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Moxifloxacin Gains New Indication for the Treatment of Complicated Intra-Abdominal Infection

KENILWORTH, N.J., Nov. 30 /PRNewswire-FirstCall/ -- Schering-Plough Corporation (NYSE:SGP) today announced that the U.S. Food and Drug Administration (FDA) has approved the once-daily, broad-spectrum antibiotic AVELOX(R) (moxifloxacin HCl) for a new use -- the treatment of complicated intra-abdominal infections (cIAI) in adults. AVELOX is the only marketed fluoroquinolone antibiotic approved by the FDA as monotherapy to treat this indication. The FDA approval to treat cIAI is the sixth indication for AVELOX.

AVELOX, available in tablet and intravenous (I.V.) formulations, was developed by Bayer Pharmaceuticals Corporation and is marketed in the United States by Schering-Plough.

Intra-abdominal infections are caused by disease, trauma or surgery in the abdomen that cause bacteria to leak from the gastrointestinal tract into adjacent tissue. There are approximately 3.5 million cases in the United States each year, with many patients contracting the infection secondary to appendicitis.(1)

"The FDA approval of AVELOX to treat complicated intra-abdominal infections is welcome news, providing doctors with an effective treatment option for their patients, and giving patients convenient once-daily dosing and an easy transition from I.V. to oral therapy when they leave the hospital," said Joseph S. Solomkin, M.D., professor in the department of surgery and director of research of the division of trauma/critical care at the University of Cincinnati College of Medicine.

With this FDA approval, AVELOX is indicated for the treatment of adults with cIAI, including polymicrobial infections such as abscesses caused by Escherichia coli, Bacteroides fragilis, Streptococcus anginosus, Streptococcus constellatus, Enterococcus faecalis, Proteus mirabilis, Clostridium perfringens, Bacteroides thetaiotaomicron or Peptostreptococcus species.

The FDA approval was based on results from clinical studies in cIAI patients showing that sequential I.V. or oral monotherapy with AVELOX once daily was as effective as the widely used I.V. therapy piperacillin-tazobactam four times daily followed by oral amoxicillin-clavulanate twice daily. AVELOX was effective at eradicating key pathogens, including E. coli and the anaerobe B. fragilis, which are the most commonly encountered bacteria in cIAI.

"This FDA approval signals yet another important milestone for AVELOX, following the approval of AVELOX for treatment of complicated skin and skin structure infections in June," said Robert J. Spiegel, M.D., chief medical officer and senior vice president of medical affairs, Schering-Plough Research Institute. "By adding two new indications this year, AVELOX has successfully expanded its utility as a broad-spectrum antibiotic. This will help toward AVELOX becoming a fluoroquinolone of choice for its approved indications."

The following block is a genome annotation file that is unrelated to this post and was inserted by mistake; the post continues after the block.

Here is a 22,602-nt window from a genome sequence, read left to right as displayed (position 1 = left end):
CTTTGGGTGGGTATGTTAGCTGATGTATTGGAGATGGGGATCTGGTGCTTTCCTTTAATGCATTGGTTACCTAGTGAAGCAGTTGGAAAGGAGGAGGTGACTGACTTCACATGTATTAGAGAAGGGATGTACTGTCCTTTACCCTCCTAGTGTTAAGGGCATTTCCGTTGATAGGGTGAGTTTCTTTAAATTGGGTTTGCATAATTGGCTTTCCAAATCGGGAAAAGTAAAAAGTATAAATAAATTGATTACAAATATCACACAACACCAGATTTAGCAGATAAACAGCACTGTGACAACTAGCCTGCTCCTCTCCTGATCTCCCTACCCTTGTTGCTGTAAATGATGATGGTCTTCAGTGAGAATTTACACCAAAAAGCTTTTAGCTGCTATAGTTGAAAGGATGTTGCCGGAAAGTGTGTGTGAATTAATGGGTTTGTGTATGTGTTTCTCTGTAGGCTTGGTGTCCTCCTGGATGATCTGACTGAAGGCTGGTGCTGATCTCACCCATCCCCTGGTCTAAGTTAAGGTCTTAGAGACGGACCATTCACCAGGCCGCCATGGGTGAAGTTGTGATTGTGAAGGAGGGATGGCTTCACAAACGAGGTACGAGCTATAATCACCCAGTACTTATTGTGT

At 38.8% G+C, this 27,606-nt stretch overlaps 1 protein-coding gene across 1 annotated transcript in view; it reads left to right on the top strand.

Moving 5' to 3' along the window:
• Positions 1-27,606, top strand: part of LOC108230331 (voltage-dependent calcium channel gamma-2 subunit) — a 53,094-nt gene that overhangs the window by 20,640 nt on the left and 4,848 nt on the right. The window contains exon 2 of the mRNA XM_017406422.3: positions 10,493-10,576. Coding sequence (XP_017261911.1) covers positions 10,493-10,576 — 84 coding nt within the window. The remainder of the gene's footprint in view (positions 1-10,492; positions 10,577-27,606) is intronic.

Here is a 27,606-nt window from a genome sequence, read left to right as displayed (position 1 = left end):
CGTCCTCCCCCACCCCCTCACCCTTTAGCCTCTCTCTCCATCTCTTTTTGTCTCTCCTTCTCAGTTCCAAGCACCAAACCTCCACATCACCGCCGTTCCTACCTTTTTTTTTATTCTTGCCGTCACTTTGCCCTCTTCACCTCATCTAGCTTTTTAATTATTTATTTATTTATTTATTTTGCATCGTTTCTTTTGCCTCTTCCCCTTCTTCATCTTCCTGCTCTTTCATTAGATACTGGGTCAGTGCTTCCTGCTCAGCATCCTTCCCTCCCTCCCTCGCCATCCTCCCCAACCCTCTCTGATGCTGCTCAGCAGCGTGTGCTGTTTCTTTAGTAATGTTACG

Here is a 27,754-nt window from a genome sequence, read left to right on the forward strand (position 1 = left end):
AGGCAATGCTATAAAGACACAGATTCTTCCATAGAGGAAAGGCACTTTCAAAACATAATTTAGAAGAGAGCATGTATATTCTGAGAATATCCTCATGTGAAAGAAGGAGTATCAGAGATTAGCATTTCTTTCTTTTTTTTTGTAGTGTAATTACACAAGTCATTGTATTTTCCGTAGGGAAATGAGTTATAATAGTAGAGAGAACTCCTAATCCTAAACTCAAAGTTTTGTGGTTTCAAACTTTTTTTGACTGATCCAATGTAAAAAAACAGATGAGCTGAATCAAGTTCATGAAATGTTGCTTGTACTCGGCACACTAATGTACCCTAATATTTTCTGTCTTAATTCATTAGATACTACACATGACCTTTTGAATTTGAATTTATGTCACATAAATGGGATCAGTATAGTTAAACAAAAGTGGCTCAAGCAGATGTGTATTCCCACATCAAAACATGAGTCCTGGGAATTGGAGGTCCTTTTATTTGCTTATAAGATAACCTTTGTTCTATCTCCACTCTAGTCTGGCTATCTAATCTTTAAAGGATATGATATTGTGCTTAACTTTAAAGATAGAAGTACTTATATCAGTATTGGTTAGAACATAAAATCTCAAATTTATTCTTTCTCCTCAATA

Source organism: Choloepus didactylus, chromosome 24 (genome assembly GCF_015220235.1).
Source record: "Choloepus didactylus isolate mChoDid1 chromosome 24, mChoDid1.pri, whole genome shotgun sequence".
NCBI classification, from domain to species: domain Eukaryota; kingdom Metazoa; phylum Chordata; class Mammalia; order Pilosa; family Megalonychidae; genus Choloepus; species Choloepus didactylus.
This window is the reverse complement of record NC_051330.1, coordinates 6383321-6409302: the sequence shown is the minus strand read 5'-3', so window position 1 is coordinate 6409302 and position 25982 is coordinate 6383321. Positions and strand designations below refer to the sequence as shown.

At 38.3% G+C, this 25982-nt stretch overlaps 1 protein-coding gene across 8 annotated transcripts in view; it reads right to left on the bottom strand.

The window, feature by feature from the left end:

Patients taking AVELOX for cIAI treatment benefit from the convenience of once-daily therapy and not requiring dosage adjustments when switching from I.V. to oral therapy. Dosage adjustments also are not required for AVELOX patients suffering from renal impairment.

In October 2004, Schering-Plough acquired exclusive U.S. rights to market, sell and distribute AVELOX from Bayer Pharmaceuticals Corporation. As holder of the New Drug Application (NDA) and patents for AVELOX, Bayer completed the research and FDA submission related to this new indication.

The FDA approval to treat cIAI is the sixth indication for AVELOX, which is already approved in the United States to treat acute bacterial sinusitis (ABS); acute bacterial exacerbation of chronic bronchitis (ABECB); community acquired pneumonia (CAP) -- including CAP caused by multi-drug resistant Streptococcus pneumoniae (MRSP) and penicillin-resistant Streptococcus pneumoniae (PRSP); uncomplicated skin and skin structure infections (uSSSI); and complicated skin and skin structure infections (cSSSI).

AVELOX Studies in cIAI
Two randomized, active-controlled trials in cIAI were performed. In a double-blind trial conducted primarily in North America, the efficacy of sequential I.V. or oral (PO) monotherapy with AVELOX 400 mg once daily (QD) for 5-14 days was compared to I.V. piperacillin/tazobactam followed by PO amoxicillin/clavulanic acid in the treatment of patients with cIAI, including peritonitis, abscesses, appendicitis with perforation and bowel perforation. This study enrolled 681 patients, 379 of which were considered clinically evaluable. In this study, the overall success rates in evaluable patients for AVELOX versus the comparator were 79.8 percent and 78.1 percent, respectively.